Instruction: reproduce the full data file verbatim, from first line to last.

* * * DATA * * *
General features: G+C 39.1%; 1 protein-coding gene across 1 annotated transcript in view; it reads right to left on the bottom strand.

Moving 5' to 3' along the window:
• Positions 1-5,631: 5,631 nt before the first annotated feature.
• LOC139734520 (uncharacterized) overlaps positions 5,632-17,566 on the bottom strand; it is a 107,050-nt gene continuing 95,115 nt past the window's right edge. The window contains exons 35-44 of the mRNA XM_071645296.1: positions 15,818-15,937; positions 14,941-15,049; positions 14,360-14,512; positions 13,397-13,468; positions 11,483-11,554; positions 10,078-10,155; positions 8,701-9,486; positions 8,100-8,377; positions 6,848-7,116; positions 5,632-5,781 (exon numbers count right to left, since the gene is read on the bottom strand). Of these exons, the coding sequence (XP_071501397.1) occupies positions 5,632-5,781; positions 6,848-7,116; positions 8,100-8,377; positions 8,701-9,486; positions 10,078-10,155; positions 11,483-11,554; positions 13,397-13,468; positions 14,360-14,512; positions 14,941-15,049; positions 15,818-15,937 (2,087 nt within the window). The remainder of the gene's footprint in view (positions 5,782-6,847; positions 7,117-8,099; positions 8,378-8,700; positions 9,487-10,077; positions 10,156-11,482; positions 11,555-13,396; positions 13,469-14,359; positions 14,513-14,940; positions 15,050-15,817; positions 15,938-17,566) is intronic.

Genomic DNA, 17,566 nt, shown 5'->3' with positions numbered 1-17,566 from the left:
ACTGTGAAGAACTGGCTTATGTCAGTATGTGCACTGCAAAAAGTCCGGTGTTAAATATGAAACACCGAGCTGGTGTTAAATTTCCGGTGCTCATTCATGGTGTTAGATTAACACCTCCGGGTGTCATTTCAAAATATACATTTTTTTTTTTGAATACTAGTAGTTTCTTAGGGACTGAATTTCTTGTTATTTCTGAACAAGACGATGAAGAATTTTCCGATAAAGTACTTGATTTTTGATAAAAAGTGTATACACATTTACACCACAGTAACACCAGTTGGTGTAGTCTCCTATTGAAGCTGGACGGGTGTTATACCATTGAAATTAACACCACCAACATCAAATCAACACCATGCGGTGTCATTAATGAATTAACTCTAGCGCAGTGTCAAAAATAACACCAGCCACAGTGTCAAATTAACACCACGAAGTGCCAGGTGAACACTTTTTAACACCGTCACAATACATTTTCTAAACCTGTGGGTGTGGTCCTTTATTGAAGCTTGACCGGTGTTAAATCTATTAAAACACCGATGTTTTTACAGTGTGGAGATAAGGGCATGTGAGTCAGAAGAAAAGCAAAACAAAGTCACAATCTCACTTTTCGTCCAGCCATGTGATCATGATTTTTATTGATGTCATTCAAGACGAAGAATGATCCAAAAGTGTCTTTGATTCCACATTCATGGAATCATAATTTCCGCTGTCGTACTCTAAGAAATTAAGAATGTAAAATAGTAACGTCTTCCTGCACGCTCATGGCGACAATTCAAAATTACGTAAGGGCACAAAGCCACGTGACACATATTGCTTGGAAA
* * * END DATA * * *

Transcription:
General features: G+C 39.1%; 1 protein-coding gene across 1 annotated transcript in view; it reads right to left on the bottom strand.

Moving 5' to 3' along the window:
• Positions 1-5,631: 5,631 nt before the first annotated feature.
• LOC139734520 (uncharacterized) overlaps positions 5,632-17,566 on the bottom strand; it is a 107,050-nt gene continuing 95,115 nt past the window's right edge. The window contains exons 35-44 of the mRNA XM_071645296.1: positions 15,818-15,937; positions 14,941-15,049; positions 14,360-14,512; positions 13,397-13,468; positions 11,483-11,554; positions 10,078-10,155; positions 8,701-9,486; positions 8,100-8,377; positions 6,848-7,116; positions 5,632-5,781 (exon numbers count right to left, since the gene is read on the bottom strand). Of these exons, the coding sequence (XP_071501397.1) occupies positions 5,632-5,781; positions 6,848-7,116; positions 8,100-8,377; positions 8,701-9,486; positions 10,078-10,155; positions 11,483-11,554; positions 13,397-13,468; positions 14,360-14,512; positions 14,941-15,049; positions 15,818-15,937 (2,087 nt within the window). The remainder of the gene's footprint in view (positions 5,782-6,847; positions 7,117-8,099; positions 8,378-8,700; positions 9,487-10,077; positions 10,156-11,482; positions 11,555-13,396; positions 13,469-14,359; positions 14,513-14,940; positions 15,050-15,817; positions 15,938-17,566) is intronic.

Genomic DNA, 17,566 nt, shown 5'->3' with positions numbered 1-17,566 from the left:
ACTGTGAAGAACTGGCTTATGTCAGTATGTGCACTGCAAAAAGTCCGGTGTTAAATATGAAACACCGAGCTGGTGTTAAATTTCCGGTGCTCATTCATGGTGTTAGATTAACACCTCCGGGTGTCATTTCAAAATATACATTTTTTTTTTTGAATACTAGTAGTTTCTTAGGGACTGAATTTCTTGTTATTTCTGAACAAGACGATGAAGAATTTTCCGATAAAGTACTTGATTTTTGATAAAAAGTGTATACACATTTACACCACAGTAACACCAGTTGGTGTAGTCTCCTATTGAAGCTGGACGGGTGTTATACCATTGAAATTAACACCACCAACATCAAATCAACACCATGCGGTGTCATTAATGAATTAACTCTAGCGCAGTGTCAAAAATAACACCAGCCACAGTGTCAAATTAACACCACGAAGTGCCAGGTGAACACTTTTTAACACCGTCACAATACATTTTCTAAACCTGTGGGTGTGGTCCTTTATTGAAGCTTGACCGGTGTTAAATCTATTAAAACACCGATGTTTTTACAGTGTGGAGATAAGGGCATGTGAGTCAGAAGAAAAGCAAAACAAAGTCACAATCTCACTTTTCGTCCAGCCATGTGATCATGATTTTTATTGATGTCATTCAAGACGAAGAATGATCCAAAAGTGTCTTTGATTCCACATTCATGGAATCATAATTTCCGCTGTCGTACTCTAAGAAATTAAGAATGTAAAATAGTAACGTCTTCCTGCACGCTCATGGCGACAATTCAAAATTACGTAAGGGCACAAAGCCACGTGACACATATTGCTTGGAAA